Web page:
Anthony Scaramucci

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Anthony Scaramucci
Anthony Scaramucci at SALT Conference 2016 (cropped).jpg
Born (1964-01-06) January 6, 1964 (age 57)
Long Island, New York, U.S.
EducationTufts University (BA)
Harvard Law School (JD)
Political partyRepublican
Spouse(s)Lisa Miranda (m. 1988; div. 2014)
Deidre Ball (m. 2014; separated 2017)

Anthony Scaramucci (/skɛrəˈmtʃ/ skerr-ə-MOO-chee; born January 6, 1964), also known as "The Mooch",[1] is an American financier and political figure.

He worked at Goldman Sachs's Investment Banking, Equities, and Private Wealth Management divisions from 1989 to 1996. On leaving Goldman Sachs, he founded Oscar Capital Management, and in 2005, he founded the investment firm SkyBridge Capital. On July 21, 2017, Scaramucci was appointed as the White House Communications Director. He was removed from that post ten days later, on July 31.

Early life[edit | edit source]

Scaramucci was born into an Italian-American, Roman Catholic family on January 6, 1964, on Long Island, New York, the son of Alexander and Marie DeFeo Scaramucci, and had a middle-class upbringing. His grandfather, Alessandro Scaramucci, emigrated to the USA from Gualdo Tadino, Italy.[2] His father was a construction worker.[3] Scaramucci has an older brother, David, and a sister, Susan.[4][5]

He graduated in 1982 from Paul D. Schreiber Senior High School in Port Washington,[6] where he served as student council president.[7] He earned a B.A. in economics at Tufts University and a J.D. at Harvard Law School.[8] Scaramucci credits his time and education at Harvard Law School as a springboard for his successful career.[9]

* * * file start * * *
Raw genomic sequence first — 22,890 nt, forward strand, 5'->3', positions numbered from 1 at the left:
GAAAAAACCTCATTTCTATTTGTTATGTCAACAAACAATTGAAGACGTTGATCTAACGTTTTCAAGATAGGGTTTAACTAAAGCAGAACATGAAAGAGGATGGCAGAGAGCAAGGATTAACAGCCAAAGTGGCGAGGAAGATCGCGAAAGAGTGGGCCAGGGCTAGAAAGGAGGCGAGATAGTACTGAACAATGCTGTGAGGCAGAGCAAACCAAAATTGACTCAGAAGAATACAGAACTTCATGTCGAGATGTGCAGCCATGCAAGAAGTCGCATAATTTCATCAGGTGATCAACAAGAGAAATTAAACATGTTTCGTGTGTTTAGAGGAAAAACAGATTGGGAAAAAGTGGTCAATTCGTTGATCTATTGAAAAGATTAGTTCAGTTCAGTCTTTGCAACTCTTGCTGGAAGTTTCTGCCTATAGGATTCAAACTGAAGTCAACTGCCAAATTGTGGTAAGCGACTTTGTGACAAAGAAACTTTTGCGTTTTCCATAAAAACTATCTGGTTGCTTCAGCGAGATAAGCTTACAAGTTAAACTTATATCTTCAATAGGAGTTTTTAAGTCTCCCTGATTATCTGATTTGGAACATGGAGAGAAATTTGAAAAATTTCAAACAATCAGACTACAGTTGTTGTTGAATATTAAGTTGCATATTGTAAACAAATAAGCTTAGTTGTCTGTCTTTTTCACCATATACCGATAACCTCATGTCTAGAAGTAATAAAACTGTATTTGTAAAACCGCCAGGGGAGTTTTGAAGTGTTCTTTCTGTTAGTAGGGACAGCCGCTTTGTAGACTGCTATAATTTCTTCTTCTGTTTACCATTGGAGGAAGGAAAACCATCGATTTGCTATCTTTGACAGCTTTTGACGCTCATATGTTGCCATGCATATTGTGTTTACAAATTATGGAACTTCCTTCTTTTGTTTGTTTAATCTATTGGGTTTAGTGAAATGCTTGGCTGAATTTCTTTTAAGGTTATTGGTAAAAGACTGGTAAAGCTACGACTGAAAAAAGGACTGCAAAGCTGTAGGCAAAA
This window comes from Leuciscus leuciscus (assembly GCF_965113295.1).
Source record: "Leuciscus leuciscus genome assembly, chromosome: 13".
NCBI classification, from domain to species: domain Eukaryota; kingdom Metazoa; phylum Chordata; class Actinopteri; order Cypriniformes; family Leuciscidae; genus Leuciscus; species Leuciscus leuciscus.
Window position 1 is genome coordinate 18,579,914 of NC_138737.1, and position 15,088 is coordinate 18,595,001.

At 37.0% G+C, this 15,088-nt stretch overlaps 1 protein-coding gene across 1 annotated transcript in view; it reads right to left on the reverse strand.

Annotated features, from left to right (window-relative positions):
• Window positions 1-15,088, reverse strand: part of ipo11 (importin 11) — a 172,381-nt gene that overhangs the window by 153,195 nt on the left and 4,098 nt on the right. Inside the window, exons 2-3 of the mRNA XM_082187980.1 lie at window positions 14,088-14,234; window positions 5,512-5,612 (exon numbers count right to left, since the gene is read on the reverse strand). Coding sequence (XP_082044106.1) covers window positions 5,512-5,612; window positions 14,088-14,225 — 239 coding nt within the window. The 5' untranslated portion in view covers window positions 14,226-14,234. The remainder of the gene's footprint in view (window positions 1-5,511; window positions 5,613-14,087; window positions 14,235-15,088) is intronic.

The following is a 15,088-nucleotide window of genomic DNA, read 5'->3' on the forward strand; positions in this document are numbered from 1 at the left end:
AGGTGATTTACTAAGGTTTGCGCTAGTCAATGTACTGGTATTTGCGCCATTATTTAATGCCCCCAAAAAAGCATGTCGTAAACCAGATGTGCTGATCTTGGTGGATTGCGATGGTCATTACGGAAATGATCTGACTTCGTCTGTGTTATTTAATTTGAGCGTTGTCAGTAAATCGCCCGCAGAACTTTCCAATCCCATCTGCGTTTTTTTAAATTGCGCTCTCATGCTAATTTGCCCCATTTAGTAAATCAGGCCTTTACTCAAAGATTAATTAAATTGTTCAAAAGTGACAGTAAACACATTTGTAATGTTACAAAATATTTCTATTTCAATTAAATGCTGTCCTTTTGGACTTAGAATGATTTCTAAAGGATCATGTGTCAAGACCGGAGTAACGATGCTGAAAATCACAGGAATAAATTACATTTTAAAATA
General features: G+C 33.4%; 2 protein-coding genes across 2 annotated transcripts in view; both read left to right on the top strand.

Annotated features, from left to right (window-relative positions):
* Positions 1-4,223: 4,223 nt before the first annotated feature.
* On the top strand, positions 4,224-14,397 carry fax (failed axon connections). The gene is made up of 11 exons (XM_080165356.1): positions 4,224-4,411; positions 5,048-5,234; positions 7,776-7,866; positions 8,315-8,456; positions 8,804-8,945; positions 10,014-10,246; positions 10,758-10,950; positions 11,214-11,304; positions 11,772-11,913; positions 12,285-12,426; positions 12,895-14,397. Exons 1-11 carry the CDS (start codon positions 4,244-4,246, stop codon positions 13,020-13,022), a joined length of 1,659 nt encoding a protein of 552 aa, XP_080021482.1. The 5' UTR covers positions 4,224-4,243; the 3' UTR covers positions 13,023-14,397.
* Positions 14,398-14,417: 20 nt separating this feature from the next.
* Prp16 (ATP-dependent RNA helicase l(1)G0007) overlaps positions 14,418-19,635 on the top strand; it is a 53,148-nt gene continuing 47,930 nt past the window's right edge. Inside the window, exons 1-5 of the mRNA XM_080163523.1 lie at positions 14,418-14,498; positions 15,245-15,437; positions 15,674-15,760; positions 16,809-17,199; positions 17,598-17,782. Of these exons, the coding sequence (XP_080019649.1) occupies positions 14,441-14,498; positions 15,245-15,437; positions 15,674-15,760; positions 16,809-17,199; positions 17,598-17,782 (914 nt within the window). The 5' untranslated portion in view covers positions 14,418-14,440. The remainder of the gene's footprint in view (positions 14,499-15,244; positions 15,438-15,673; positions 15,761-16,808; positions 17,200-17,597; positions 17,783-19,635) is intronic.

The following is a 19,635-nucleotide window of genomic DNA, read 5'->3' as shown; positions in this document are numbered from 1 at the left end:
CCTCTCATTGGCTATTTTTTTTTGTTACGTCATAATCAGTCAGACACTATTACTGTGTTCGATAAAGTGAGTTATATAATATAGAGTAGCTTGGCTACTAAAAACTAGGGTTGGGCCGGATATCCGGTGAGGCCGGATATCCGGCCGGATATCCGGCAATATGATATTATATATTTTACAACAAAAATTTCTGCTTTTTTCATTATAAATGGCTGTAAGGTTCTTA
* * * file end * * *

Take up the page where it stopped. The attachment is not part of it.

Career in investment banking[edit | edit source]

After graduating from law school, Scaramucci began his career at Goldman Sachs,[9] where he worked from 1989 to 1996 and held positions in its Investment Banking, Equities, and Private Wealth Management divisions.[10][11]

Oscar Capital Management[edit | edit source]

After being hired, fired, and rehired in a single year, Scaramucci left Goldman in 1996[12] to launch Oscar Capital Management with his colleague Andrew Boszhardt.[13] In 2001, Oscar Capital was sold to Neuberger Berman, and upon Neuberger Berman's sale to Lehman Brothers in 2003, Scaramucci served as a managing director in the firm's Investment Management division.[10][14]

SkyBridge Capital[edit | edit source]

In 2005, Scaramucci founded SkyBridge Capital, a global alternative investment firm.[15] Scaramucci was the chairman of the SkyBridge Alternatives "SALT" Conference, launched in 2009 and held in Las Vegas every spring.[16]

In 2011, Scaramucci received the Ernst & Young Entrepreneur of the Year Award New York Award in the Financial Services category,[17] and in 2016 was ranked #85 in Worth magazine's "Power 100: The 100 Most Powerful People in Global Finance".[18]